When choosing business insurance, you should consider a few factors before making the final decision. You want to find the best insurance specifically for your company that will minimize risks wherever possible. Without the right coverage, your company or even your personal assets could take a major hit. Keep the following tips in mind when choosing your business insurance.
1. Determine what you need.
There are many types of business insurance, so before you shop around for a plan, it’s important to consider your specific needs. A general liability or business owner’s policy is good for umbrella coverage, but depending on the type of business you own, other insurance policies might better protect your business.
Jeff Kear, owner of event-management software Planning Pod, said that business owners who work from home should consider separate home-based business insurance.
“Don’t assume that your homeowners policy will cover your business assets, because many policies do not cover most home-based business losses,” he said. “They may not cover all assets, and probably won’t cover any kind of business or professional liability.”
Kear also recommends obtaining business interruption insurance to help keep your business afloat in the event of natural disasters, data loss or theft.
2. Know the risks.
With so many insurance providers and types of business insurance on the market, it pays to know the risks unique to your business. For example, if you’re starting an e-commerce business, protecting your data is vital to your business’s overall wellbeing. On the other hand, if you’re a brick-and-mortar business, losing your tangible products or facing damage to your business’s physical structure can have a huge impact on your livelihood.
Only you know the extent of the risks your company faces, and it’s important to look at each one to determine your business’s unique situation. However, you might want to get a risk assessment from an independent agent or company to help you determine final price points and insurance details.
3. Compare quotes.
Choosing an insurance provider is like any other major decision: You should consider all your options before making a final choice. Comparing quotes from multiple providers can help you find the most comprehensive coverage for the best price.
4. Find a good agent or broker.
The insurance agent or broker you work with is responsible for helping you protect your business. As with the plan itself, you should consider your options for agencies – and the best choice isn’t necessarily the one closest to you.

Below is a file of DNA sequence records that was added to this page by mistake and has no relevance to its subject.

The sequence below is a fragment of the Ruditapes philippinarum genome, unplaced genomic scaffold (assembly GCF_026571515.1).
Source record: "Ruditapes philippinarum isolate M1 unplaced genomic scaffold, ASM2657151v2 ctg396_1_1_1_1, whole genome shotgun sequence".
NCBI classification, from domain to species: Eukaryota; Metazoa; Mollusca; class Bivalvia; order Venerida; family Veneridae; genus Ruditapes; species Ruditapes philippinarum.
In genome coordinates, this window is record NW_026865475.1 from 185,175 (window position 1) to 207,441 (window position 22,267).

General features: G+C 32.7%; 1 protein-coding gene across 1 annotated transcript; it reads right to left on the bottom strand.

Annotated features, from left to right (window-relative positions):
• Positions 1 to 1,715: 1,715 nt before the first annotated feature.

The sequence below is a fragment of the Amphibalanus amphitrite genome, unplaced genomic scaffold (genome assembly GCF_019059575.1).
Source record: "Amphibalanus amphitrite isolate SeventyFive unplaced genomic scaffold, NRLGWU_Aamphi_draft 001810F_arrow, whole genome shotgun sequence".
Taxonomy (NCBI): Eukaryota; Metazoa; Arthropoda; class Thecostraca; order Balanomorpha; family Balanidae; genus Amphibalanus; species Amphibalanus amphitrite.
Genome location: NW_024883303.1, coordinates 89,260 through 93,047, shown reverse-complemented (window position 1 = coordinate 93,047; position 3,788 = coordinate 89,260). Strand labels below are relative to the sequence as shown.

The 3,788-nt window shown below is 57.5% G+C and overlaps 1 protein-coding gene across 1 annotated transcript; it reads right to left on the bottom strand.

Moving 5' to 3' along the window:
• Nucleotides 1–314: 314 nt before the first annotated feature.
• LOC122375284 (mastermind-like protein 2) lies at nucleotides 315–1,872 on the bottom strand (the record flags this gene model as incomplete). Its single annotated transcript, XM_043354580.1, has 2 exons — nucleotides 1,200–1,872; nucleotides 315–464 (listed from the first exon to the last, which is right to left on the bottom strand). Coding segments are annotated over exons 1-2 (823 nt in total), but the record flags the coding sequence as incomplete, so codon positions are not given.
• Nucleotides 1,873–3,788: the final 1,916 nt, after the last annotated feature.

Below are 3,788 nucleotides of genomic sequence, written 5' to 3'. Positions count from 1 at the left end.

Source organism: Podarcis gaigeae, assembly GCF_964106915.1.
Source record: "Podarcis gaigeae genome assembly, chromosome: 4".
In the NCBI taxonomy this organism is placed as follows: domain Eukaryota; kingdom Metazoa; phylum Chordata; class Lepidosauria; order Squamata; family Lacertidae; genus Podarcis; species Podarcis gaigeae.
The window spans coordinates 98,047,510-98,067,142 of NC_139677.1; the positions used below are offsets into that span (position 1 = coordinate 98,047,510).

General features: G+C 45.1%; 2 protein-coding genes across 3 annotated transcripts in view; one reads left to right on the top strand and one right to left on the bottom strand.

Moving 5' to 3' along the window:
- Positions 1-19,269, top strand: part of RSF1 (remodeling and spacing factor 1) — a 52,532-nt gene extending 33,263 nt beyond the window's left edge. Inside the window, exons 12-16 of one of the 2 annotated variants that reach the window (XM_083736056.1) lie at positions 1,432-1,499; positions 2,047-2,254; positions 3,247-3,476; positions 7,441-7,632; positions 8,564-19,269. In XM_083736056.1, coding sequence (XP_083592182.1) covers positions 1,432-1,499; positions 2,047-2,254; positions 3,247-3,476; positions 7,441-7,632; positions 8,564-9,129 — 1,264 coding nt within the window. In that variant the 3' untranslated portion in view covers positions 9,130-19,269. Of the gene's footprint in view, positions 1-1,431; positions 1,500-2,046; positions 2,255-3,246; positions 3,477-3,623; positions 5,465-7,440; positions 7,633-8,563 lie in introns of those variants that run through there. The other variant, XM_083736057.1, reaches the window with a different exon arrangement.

Look for an agent who specializes in business insurance and can be a long-term partner to you. It is important to establish a relationship with your agent. Do some online research and ask other business owners who they work with. While there are an infinite number of agencies here in south central Pennsylvania, choose to do business with an agent you can trust and who explains the various types of insurance in language that you understand.
When you’re talking with an agent, make sure the agent understands your business and what you do, and how many employees you have. Most good agents worth their weight will know what you need.
5. Regularly review your policy needs.
Most insurance policies need to be renewed annually. Before you sign on for another year of coverage, it’s wise to look over the fine print of your policy and account for any changes, either in your business or in the provider’s terms of service.
Coverage and policies change all the time, so review your business with your agent every year. Your business may have changed during a coverage year, and your policy may no longer be adequate. Adding or dropping employees, services, products, physical locations, and so on, can have an impact on your policy.
If your business goes through a major change or transition in the middle of coverage, discuss it with your insurance agent as soon as possible, and ask them to walk you through your options. Depending on the change, you may even be able to save money on your policy.